Angry Maryland lawmakers accused Robert L. Ehrlich Jr. yesterday of being "Governor Grinch" for dashing their holiday plans by summoning them to Annapolis for a Dec. 27 special legislative session on malpractice insurance reform.
"To be called in at this late date, at this particular time of year, when he knows everyone has plans to be with their families, it is outright obnoxious," said Sen. Sharon M. Grosfeld (D-Montgomery), who said she probably will have to rip up plane tickets she bought to travel with her family to California to visit her ailing father.
Ehrlich called for a special session Dec. 27, prompting some lawmakers to dump holiday travel plans.
(Michael Williamson - The Washington Post)
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Ehrlich (R) said Friday that he will use his constitutional authority to call in the General Assembly next week for its first special session in more than a decade. The lawmakers will vote on a plan that aims to avert a crisis among physicians who are facing an average 33 percent increase in malpractice insurance rates. Doctors who fail to make increased payments this month could have their insurance canceled starting Jan. 1.
Numerous Democratic lawmakers decried the decision, in part because the governor has failed to reach a firm agreement with House and Senate leaders on a critical aspect of the solution -- namely, how best to pay for a fund that would help subsidize the increased costs that some doctors say are driving them out of business.
Historically, governors have waited until they have cemented an agreement with top lawmakers before committing to the expense and burden of bringing 188 legislators to Annapolis for a vote. The decision is even more unusual because Ehrlich has scheduled the session less than a month before the General Assembly is to convene, on Jan. 12.
"I think it's a terrible decision," said Del. John A. Hurson (D-Montgomery). "There's nothing we can do now that can't be accomplished 15 days later."
Ehrlich supporters said yesterday that any added burden on lawmakers who have to scratch travel plans is temporary and outweighed by the need to resolve the malpractice insurance situation before more doctors lose their practices.
"Although it may not be the time period of choice, it is what it is," said House Minority Whip Anthony J. O'Donnell (R-Calvert), who said he will cancel plans to see his baby granddaughter in Pennsylvania. "I say we should stop whining about this and get it done."
Ehrlich's aides also defended the timing of the session yesterday, saying the decision to convene was made collectively by the governor, House Speaker Michael E. Busch (D-Anne Arundel) and Senate President Thomas V. Mike Miller Jr. (D-Calvert).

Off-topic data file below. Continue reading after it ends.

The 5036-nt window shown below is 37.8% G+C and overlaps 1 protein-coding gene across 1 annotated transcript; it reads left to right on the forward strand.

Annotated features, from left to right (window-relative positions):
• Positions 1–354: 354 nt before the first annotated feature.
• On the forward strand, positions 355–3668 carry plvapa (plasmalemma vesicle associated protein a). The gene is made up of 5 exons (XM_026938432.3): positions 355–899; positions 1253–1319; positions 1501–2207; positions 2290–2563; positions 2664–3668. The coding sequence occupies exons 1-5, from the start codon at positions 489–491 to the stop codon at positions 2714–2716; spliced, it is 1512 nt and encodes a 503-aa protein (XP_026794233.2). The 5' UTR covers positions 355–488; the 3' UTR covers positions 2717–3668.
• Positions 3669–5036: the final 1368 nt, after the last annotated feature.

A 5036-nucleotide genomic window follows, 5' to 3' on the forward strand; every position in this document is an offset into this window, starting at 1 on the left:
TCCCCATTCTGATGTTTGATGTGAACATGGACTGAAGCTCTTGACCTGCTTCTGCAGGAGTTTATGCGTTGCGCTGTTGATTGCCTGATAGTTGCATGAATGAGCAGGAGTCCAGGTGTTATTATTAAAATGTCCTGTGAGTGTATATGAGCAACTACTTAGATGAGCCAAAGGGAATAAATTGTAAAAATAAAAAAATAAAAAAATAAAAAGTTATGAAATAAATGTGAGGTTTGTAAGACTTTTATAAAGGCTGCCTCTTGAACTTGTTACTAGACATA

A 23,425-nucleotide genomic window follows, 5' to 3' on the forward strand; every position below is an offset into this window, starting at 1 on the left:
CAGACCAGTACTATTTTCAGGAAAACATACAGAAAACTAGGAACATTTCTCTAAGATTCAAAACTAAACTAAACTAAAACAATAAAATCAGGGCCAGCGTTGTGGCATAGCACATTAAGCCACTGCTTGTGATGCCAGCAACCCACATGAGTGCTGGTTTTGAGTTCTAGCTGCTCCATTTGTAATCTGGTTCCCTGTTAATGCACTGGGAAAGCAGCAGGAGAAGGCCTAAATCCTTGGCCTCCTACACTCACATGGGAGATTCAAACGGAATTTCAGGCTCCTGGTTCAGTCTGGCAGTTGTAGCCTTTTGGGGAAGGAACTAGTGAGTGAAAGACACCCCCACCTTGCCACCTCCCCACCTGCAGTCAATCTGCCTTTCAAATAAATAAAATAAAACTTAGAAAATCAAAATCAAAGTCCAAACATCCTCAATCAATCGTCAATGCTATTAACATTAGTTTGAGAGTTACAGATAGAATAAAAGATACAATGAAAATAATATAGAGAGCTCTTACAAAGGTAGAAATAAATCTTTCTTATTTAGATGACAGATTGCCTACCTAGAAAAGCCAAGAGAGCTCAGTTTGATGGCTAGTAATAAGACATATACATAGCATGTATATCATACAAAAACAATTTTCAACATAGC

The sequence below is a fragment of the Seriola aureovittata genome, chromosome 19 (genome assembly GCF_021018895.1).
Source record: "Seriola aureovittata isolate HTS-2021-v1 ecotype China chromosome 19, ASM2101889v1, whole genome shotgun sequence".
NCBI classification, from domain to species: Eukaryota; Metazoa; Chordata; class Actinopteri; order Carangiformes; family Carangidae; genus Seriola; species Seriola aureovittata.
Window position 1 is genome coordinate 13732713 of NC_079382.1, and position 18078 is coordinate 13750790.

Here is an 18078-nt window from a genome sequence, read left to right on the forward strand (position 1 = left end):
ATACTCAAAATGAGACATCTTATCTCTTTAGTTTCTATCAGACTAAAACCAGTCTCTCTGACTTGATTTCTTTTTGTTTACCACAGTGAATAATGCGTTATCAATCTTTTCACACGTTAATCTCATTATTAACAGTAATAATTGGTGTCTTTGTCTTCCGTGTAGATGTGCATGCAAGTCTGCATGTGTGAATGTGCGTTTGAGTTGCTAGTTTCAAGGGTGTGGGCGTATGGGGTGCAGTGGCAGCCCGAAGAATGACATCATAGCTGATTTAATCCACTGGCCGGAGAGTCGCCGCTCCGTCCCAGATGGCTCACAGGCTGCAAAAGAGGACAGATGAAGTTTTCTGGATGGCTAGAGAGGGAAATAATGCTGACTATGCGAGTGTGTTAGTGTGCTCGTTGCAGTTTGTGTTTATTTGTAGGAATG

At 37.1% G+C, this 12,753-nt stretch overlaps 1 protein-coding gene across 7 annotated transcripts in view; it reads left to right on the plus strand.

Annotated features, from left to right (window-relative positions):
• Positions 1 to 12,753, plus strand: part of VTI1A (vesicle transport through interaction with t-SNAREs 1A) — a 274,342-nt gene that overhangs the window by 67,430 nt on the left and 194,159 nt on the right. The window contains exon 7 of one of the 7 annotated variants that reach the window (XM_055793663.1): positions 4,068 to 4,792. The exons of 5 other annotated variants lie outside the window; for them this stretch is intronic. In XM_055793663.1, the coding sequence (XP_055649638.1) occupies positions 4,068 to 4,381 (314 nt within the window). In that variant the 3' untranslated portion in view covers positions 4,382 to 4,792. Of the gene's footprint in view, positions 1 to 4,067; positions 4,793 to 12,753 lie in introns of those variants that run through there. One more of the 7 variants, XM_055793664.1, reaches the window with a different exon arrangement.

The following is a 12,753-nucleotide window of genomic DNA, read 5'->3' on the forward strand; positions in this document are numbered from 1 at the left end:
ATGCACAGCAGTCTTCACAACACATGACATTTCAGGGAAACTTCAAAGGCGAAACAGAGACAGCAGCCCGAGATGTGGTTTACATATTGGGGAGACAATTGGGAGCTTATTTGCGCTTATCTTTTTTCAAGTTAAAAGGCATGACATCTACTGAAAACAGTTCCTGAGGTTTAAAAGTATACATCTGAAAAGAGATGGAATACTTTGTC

"All three of the principals agreed that this was too important an issue to put off," said Shareese DeLeaver, an Ehrlich press secretary.
Still, the timing was enough to prompt Del. Richard S. Madaleno Jr. (D-Montgomery) to paint Ehrlich with the "Grinch" label after he had to cancel a Christmas trip to Arizona. And it stirred speculation among several members that the governor selected the date with careful calculation.
A constitutional quirk means lawmakers will have to take up votes to override any of Ehrlich's vetoes during the special session, and several lawmakers said they wondered whether the timing was intended to tamp down Democratic numbers to thwart an override.
"Given the timing, I can only question the governor's motives," Madaleno said. "You have a lot of people who won't be available, and that may make it tough to overturn those vetoes."
O'Donnell dismissed the idea as part of "a never-ending stream of conspiracy theories," and some Democrats also doubted that was the governor's reasoning.
"The thought crossed my mind," said Del. Samuel I. Rosenberg (D-Baltimore). "But let's be honest. That kind of calculated use of the legislative process has not been much in evidence on their part over the last two years."
Del. Doyle L. Niemann (D-Prince George's) said he would like nothing more than to be present to vote on the veto overrides -- especially one on legislation that would raise corporate taxes to help put the brakes on rapidly rising state university tuition rates.
But he said he has invested $5,000 and a year's worth of daydreams in a Caribbean sailing trip that he is not about to cancel.
"This governor should have sought an agreement long before this," Niemann said. "I don't think it's fair to burden the entire legislature because they couldn't get their act together."
Rosenberg, who is a law professor at the University of Maryland, said nothing in the constitution requires lawmakers to show up for the special session, but he thinks their constituents expect them to be in Annapolis when the time comes to vote.
"It's easier for me because I didn't have any travel plans," he said. But when Busch called Friday night to notify him of the plans for the special session, Rosenberg said, "there was no need for him to remind us of our obligation to show up."